A concise but personal account of Rome’s province of Britain.
Begun as a BBC radio series and later compiled and expanded into a single book, The Capricorn Bracelet tells the story of Roman Britain, from its beginning to its end. It follows the family heirloom down through the ages, from the sack of Londinium by the Iceni queen Boudicea, the building of Hadrian’s Wall, the outposts in the north, and in the end the departure of Rome’s troops from Britain altogether.
Morality is never really an issue. All of Sutcliff’s main characters in this collection of stories are, though not Christian, upright and honourable.
There are venerations of the Roman and Celtic gods throughout the stories, though this is never the thrust of any one tale. There is an instance of magic which turns a man mad for a few moments.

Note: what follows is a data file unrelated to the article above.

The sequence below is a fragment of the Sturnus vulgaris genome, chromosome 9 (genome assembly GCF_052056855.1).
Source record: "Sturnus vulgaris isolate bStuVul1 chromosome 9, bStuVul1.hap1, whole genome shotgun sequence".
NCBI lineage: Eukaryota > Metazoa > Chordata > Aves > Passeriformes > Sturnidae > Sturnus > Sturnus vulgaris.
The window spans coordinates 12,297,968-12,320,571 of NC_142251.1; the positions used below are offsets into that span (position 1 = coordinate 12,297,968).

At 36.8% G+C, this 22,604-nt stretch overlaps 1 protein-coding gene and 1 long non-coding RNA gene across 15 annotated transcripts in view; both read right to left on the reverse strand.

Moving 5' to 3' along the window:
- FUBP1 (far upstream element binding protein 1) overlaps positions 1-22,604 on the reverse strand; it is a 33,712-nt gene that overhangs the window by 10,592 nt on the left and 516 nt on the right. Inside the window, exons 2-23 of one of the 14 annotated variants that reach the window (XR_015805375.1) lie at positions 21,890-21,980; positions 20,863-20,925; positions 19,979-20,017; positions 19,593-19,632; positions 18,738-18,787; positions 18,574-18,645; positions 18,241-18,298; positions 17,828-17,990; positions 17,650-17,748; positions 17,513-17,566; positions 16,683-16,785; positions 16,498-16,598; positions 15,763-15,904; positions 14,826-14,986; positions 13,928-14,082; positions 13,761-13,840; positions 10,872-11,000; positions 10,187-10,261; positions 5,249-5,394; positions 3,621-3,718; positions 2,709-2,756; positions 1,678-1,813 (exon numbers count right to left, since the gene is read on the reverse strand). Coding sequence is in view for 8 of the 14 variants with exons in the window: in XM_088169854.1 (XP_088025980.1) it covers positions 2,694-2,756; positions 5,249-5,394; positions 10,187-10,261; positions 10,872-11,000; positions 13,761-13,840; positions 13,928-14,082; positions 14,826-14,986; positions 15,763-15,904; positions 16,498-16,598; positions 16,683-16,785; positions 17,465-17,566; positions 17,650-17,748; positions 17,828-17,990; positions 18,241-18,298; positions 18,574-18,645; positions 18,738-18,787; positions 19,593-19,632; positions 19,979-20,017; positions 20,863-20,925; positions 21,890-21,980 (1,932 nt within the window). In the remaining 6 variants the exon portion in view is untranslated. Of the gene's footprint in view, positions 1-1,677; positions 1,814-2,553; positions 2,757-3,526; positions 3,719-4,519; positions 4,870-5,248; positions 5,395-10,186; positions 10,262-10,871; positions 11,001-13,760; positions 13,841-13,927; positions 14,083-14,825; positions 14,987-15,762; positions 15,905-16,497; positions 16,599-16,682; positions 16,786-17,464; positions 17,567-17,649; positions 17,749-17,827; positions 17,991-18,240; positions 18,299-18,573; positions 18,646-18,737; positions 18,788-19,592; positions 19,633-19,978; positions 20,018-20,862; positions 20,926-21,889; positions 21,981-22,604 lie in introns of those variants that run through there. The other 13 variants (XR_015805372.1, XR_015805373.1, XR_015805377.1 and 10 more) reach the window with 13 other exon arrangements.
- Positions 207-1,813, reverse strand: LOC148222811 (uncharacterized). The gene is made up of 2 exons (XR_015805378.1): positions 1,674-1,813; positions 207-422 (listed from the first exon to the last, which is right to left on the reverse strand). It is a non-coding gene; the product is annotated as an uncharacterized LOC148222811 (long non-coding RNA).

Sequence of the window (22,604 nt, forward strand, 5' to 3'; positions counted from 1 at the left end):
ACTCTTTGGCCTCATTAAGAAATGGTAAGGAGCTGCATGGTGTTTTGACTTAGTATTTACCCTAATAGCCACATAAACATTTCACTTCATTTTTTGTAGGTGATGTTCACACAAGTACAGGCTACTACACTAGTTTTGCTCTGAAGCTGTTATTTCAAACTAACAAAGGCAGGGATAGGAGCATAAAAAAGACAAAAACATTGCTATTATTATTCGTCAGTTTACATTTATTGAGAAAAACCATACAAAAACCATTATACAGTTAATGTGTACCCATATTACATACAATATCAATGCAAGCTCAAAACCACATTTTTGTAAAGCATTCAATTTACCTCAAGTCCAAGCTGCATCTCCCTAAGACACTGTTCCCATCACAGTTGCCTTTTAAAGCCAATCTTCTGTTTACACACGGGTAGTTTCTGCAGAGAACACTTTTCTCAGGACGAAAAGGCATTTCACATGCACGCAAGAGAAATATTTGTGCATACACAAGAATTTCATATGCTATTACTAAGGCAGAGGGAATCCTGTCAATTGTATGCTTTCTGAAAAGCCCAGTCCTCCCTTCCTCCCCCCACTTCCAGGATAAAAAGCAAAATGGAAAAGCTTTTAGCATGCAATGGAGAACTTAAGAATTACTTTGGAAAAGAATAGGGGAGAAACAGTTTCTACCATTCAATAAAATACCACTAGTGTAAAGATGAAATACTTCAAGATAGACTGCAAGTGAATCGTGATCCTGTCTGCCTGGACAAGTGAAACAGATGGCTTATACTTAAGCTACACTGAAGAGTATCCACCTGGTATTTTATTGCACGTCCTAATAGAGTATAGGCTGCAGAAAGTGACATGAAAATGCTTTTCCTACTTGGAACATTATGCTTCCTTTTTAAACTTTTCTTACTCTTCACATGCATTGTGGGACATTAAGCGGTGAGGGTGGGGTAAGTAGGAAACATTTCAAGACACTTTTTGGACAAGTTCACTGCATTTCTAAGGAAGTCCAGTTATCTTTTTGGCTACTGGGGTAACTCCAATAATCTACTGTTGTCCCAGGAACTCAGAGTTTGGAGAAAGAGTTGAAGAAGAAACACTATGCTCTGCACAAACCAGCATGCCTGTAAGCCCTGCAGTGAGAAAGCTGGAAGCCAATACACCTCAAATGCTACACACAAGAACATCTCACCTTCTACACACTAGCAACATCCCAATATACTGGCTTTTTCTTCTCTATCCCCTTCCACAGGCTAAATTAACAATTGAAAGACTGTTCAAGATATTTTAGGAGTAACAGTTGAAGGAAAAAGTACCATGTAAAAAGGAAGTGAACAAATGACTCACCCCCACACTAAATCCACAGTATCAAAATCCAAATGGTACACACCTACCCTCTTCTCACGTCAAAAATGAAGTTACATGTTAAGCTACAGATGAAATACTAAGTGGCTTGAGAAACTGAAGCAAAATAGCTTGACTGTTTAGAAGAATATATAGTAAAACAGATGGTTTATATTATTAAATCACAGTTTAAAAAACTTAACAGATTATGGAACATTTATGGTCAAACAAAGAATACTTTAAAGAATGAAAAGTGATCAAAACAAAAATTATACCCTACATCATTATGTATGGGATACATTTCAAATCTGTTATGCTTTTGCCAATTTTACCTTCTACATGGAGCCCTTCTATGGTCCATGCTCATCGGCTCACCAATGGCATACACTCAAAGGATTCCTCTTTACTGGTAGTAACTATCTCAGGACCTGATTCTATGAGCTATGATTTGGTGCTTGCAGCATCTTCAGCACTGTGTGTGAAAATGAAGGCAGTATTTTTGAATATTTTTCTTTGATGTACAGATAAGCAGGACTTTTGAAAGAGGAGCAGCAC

Almost all of the stories contain some measure of violence. The razing of Londinium was horribly severe, there are brushes with the natives, and there are scuffles and blood-shed throughout. Sutcliff has a way, however, of making the blood-shed vivid without making it unduly morbid. It is doubtful that any one passage of violence in The Capricorn Bracelet will upset a child of this book’s age group.
Drug and Alcohol Content
Wine is drunk, and there are some mentions of drunkenness.
Crude or Profane Language or Content
None save mild Latin oaths.
Though brief, Sutcliff still manages to pack the power and excitement customary to her stories into The Capricorn Bracelet. In her signature style, these stories are both heart-rending and heart-lifting, and are a good, concise, personal account of Rome’s dealings during the empire’s tenure with the province of Britain.
Note: The book also contains an historical index and chronology, which is very helpful to readers.